It’s that time of year again. The leaves have fallen off the trees. The first snowfall of the season is just around the corner, and just a few short days ago, our doorstops were lit by smiling pumpkins, guiding all the little ghouls and goblins as they made their rounds for candy that seems to get more cavity-inducing each year.
Yes, another Halloween has come and gone. Before we get down to the proper question of what type of booze is appropriate for Halloween, let’s take a moment to consider this special day’s humble beginnings.
Ireland, land of Guinness, leprechauns, and fightin’ Irishmen, is also widely considered to be the birthplace of what we now call Halloween. Back in the day of the ancient Celts, there was a festival called Samhain that was the biggest and most important holiday of the year. The Celtic calendar set the beginning of year at November 1, signifying the end of the summer harvest, and beginning of winter.
In addition to this day marking the end of the year, it was also the day that the souls of all the people who had died that year journeyed to the Celtic otherworld. It was on this day that all manner of faerie, spirit, and spook was about, so the villagers would light bonfires to guide the dead to the next world.
Everyone concerned was pretty happy with the status quo, until those pesky Catholic missionaries started showing up to convert the pagans. The Catholic church declared the pagan holidays to be evil, and tried to replace Samhain with All Saints Day in the 7th century. They tried it on May 13 for a while, then moved it to February 21, but it wasn’t until that clever Pope Gregory struck upon the brilliant idea in the year 853 of setting Christian holy days to coincide with the existing pagan festivals. With that, All Saints Day was moved to November 1. A few hundred years later, the church added All Soul’s Day on November 2, another day to honor the dead.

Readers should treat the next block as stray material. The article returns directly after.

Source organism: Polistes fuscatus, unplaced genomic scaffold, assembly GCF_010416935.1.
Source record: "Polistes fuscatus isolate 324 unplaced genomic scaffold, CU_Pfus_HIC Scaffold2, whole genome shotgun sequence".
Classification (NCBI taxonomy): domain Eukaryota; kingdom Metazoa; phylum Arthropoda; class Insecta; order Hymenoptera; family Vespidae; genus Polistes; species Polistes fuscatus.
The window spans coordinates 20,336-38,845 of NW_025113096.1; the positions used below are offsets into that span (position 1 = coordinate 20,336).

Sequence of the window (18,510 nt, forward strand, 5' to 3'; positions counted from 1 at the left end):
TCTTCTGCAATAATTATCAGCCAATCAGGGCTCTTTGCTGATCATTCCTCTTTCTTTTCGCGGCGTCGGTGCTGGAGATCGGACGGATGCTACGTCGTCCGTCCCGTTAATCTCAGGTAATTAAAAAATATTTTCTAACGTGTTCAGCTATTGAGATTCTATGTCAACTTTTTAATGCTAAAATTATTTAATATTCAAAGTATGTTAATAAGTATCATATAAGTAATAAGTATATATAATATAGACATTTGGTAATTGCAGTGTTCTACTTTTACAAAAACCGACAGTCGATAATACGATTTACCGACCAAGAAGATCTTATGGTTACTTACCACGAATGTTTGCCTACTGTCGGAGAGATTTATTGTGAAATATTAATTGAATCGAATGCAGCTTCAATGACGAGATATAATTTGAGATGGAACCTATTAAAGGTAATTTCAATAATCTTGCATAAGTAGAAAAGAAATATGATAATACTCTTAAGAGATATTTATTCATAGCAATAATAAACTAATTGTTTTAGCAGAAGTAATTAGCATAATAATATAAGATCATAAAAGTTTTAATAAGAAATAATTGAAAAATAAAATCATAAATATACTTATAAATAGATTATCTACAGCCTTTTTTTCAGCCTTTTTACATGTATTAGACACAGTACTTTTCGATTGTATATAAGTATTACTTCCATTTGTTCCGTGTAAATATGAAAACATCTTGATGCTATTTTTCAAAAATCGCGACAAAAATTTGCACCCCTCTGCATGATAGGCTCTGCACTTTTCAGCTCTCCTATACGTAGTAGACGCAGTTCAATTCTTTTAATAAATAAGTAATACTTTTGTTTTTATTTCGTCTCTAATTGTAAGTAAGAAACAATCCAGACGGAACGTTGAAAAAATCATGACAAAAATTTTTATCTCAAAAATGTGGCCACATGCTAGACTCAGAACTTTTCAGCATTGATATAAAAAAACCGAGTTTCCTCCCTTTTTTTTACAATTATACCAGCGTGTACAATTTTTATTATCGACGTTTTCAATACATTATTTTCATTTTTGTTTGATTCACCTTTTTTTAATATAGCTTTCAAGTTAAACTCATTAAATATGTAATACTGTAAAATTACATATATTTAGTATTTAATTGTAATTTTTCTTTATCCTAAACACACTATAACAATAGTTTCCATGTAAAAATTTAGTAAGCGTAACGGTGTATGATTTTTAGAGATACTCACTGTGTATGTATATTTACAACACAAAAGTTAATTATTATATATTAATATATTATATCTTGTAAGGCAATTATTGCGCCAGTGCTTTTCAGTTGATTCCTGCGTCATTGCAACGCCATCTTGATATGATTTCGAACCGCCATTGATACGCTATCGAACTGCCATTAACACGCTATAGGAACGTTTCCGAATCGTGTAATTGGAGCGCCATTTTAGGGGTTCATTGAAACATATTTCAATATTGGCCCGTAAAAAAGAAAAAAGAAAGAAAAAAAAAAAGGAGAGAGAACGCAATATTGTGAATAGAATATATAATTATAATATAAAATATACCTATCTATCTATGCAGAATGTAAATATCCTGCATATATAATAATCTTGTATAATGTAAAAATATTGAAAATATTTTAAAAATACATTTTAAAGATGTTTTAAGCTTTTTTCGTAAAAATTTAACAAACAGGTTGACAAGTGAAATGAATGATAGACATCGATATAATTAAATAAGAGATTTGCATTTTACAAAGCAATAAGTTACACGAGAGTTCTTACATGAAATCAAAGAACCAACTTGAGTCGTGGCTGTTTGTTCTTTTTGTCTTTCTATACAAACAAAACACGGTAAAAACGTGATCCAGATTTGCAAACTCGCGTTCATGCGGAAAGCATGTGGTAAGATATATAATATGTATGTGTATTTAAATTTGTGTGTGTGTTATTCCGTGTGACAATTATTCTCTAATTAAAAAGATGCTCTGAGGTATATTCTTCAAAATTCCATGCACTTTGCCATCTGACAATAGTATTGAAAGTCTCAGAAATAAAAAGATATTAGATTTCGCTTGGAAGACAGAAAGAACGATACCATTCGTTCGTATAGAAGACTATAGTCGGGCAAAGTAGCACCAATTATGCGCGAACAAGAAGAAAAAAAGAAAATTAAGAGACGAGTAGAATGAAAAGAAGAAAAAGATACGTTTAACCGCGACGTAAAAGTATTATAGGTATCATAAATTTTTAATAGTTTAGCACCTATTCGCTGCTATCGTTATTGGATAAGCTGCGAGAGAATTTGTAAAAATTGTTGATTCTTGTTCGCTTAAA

Large-scale emigration of the Irish (descendents of the Celts) happened during the Irish potato famine in the 1840’s , bringing the Halloween traditions to North America. Today, Halloween is celebrated several countries around the world, but it’s by no means worldwide – France didn’t start celebrating Halloween until 1996.
But enough of the boring history lesson – let’s talk about the type of booze that goes best on this special day!
If you’ve got a little ghoul or goblin around the house, here a few of my favorite kid-friendly Halloween recipes:
Bloody Bug Juice: Thaw a bag of frozen mixed berries, and add a can of frozen concentrated lemonade. Run through the blender for 30 seconds, then add one litre of ginger ale, and a cup of raisins. Pour into tall glasses and let the “bugs” float to the top.
Witch’s Blood: Get a large saucepan, add 4 cups apple/cranberry cocktail, 2 cups orange juice, a teaspoon of whole cloves, 1 stick of cinnamon, and a teaspoon of sugar. Bring to a boil, then reduce the heat to simmer for 15 minutes. Serve while still warm.
While the kid-friendly drinks can be cute, I decided to host a grown-up ghoulish party this year, so I served drinks with a bit more kick to them.
Angry Pumpkin: Blend 12 ounces of pumpkin pie filling with 4 ounces of gin.
Werewolf: Equal parts Drambuie and Bourbon poured over ice. Kind of like a redneck rusty nail.
Brain Hemorrhage: Add 1ounce of Peach Schnapps into a tumbler, then slowly pour in a teaspoon of Bailey’s Irish Cream. Be careful – you want them layered instead of completely mixed. Add two drops of grenadine for that creepy oozing effect.
Creepy Crawly Jello Shots: This one is my new Halloween favorite! Add jello powder to 3 cups of boiling water, then stir for a few minutes. Stir in 2 cups of vodka. Pour it all into several clear plastic shot glasses from the dollar store, then add a gummi worm to each glass before it firms up. Creepily delicious!
Keep these in mind for next year, but remember not to fly your broom home if you’ve been indulging! And don’t forget to raid the kids’ candy stash after they go to bed!